A seemingly uneventful transition of power will take place today in the small Central American country of Honduras as Interim president, Roberto Micheletti, hands over the keys to the presidential palace to president-elect Porfirio “Pepe” Lobo. The occasion will be marked with the usual pomp, celebration and traditions that mark any presidential inauguration. But for the people of Honduras, tomorrow’s inauguration will be nothing short of historic. Hondurans will welcome the closing of a turbulent chapter in their storied history.
For months (if not years), democracy and the rule of law in Honduras have been in constant assault. Arrogance and defiance characterized former Honduran President, Manuel Zelaya, as he worked furiously to trample on the state’s constitution to advance his selfish desires to extend his stay in the presidential palace in the likeness of Venezuelan president Hugo Chavez and Daniel Ortega.
Thankfully the people of Honduras were quick to recognize the danger of allowing their bombastic president with amending the state’s constitution. Perhaps it may have something to do with Hondurans having seen this telenovela before when dictators and despots ruled over the people indefinitely. The rule of law prevailed when Manuel “Mel” Zelaya was removed from office in defense of the state’s constitution.
Despite having the facts on their side, defenders of democracy and the rule of law in Honduras were largely given the cold shoulder. Our own country sided with Manuel “Mel” Zelaya despite overwhelming evidence to the contrary.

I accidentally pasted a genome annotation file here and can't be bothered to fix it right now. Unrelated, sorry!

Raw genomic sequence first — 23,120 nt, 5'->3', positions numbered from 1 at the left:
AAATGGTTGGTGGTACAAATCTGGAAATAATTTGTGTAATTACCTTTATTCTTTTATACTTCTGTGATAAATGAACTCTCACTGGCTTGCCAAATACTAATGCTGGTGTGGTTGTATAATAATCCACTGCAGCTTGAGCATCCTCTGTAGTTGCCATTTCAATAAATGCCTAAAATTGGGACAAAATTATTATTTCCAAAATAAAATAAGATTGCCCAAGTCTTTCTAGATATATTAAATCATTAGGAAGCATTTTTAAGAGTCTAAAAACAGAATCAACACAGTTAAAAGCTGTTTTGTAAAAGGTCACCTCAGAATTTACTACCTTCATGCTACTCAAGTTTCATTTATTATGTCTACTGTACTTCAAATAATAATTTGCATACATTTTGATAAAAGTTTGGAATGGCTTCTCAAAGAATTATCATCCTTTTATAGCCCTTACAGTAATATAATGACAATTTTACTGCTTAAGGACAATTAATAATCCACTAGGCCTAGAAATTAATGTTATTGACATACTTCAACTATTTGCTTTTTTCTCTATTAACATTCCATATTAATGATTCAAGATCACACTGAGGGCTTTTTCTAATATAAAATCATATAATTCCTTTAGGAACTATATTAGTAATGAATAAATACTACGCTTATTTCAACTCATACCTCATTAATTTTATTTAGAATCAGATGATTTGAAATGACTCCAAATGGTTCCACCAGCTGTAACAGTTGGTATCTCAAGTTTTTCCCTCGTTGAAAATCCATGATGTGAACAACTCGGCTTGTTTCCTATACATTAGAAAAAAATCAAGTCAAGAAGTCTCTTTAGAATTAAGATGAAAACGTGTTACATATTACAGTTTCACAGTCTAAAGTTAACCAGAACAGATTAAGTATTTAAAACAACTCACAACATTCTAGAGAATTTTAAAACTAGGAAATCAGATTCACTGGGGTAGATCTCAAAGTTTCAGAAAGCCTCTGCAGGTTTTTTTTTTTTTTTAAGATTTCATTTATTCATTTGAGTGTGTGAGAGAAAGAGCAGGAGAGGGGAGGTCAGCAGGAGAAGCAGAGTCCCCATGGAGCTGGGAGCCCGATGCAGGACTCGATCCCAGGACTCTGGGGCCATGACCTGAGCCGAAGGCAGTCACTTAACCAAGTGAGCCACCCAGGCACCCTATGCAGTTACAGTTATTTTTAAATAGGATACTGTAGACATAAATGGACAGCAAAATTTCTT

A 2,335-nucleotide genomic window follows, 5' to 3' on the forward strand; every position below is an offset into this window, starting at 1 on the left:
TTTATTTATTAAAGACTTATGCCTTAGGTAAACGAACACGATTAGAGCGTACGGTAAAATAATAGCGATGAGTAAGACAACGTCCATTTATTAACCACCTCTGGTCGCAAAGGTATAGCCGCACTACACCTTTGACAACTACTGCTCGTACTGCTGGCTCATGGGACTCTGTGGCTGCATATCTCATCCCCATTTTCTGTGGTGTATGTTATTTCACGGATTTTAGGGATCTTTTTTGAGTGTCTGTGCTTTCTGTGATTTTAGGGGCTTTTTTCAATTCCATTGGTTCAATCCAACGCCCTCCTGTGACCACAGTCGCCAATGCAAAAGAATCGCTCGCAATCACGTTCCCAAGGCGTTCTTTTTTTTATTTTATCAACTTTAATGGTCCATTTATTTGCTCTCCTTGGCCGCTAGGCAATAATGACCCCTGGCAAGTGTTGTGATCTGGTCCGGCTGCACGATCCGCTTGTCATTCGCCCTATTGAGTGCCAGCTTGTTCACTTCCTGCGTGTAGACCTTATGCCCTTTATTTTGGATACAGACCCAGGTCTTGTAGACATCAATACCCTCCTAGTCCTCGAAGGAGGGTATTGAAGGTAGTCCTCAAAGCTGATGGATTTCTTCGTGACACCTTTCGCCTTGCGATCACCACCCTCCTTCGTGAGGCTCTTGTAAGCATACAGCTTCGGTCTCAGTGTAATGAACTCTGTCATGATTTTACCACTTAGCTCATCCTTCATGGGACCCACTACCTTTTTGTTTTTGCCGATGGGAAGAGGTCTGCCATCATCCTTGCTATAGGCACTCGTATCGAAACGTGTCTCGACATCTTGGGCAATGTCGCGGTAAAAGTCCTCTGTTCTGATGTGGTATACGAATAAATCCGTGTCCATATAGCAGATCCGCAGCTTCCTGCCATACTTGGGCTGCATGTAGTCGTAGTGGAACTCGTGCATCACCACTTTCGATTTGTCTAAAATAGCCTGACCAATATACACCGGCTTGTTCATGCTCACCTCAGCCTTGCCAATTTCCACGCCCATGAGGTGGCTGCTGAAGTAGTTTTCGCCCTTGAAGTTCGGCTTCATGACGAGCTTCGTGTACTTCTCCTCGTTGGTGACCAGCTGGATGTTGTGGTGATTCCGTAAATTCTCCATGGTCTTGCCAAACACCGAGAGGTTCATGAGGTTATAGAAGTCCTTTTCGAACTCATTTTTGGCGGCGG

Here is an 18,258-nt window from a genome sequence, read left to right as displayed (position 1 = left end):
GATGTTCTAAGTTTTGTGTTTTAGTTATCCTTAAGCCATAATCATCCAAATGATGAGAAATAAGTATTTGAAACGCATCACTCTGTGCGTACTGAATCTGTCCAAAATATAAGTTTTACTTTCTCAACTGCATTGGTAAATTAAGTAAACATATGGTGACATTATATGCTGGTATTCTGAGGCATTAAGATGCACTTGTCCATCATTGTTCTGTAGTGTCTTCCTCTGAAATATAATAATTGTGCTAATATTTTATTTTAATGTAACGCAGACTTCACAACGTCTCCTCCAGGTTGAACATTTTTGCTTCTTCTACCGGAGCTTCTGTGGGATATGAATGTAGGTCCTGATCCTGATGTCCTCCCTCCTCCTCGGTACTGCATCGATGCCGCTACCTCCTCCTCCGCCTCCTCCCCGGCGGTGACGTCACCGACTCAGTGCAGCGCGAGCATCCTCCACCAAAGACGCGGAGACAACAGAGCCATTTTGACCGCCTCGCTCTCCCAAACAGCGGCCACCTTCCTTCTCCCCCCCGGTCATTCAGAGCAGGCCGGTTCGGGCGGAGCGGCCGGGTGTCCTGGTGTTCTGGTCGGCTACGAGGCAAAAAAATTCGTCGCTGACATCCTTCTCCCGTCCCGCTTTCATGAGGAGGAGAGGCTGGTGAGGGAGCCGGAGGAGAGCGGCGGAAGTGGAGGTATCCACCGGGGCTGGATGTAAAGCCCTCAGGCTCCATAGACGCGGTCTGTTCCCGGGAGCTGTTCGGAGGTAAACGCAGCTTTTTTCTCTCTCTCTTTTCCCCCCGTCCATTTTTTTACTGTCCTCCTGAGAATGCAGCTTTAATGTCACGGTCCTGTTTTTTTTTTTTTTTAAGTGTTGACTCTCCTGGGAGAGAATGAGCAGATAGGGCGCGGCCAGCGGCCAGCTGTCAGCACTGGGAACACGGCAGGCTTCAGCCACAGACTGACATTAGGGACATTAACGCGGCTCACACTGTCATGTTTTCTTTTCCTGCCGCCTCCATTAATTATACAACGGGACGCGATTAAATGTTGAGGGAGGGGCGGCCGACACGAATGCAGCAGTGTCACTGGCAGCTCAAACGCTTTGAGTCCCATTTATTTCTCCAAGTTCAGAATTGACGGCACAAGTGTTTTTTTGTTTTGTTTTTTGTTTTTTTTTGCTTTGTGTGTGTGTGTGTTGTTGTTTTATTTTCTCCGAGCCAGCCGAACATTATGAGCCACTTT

The people of Honduras bravely carried out their planned presidential election on November 29, 2009 with the eyes of the world watching. The Heritage Foundation was in Honduras, on the ground, covering the election as democracy was being tested in our hemisphere. The people of Honduras spoke loud and clear in favor of democracy despite threats of violence and calls for boycotting the electoral process. Close to sixty percent of eligible Hondurans showed up to the polls to exercise their civic duty.
Nearly two months after this historic vote, the people of Hondurans have every reason to celebrate. They proved to the world that despotism and totalitarianism are not replacing democracy and the rule of law. But as our 2010 Index of Economic Freedom reveals, Hondurans must confront the realities of how corruption and an inefficient judicial system continue to starve their country of true economic freedom.
Hondurans must seize on their defense of political freedom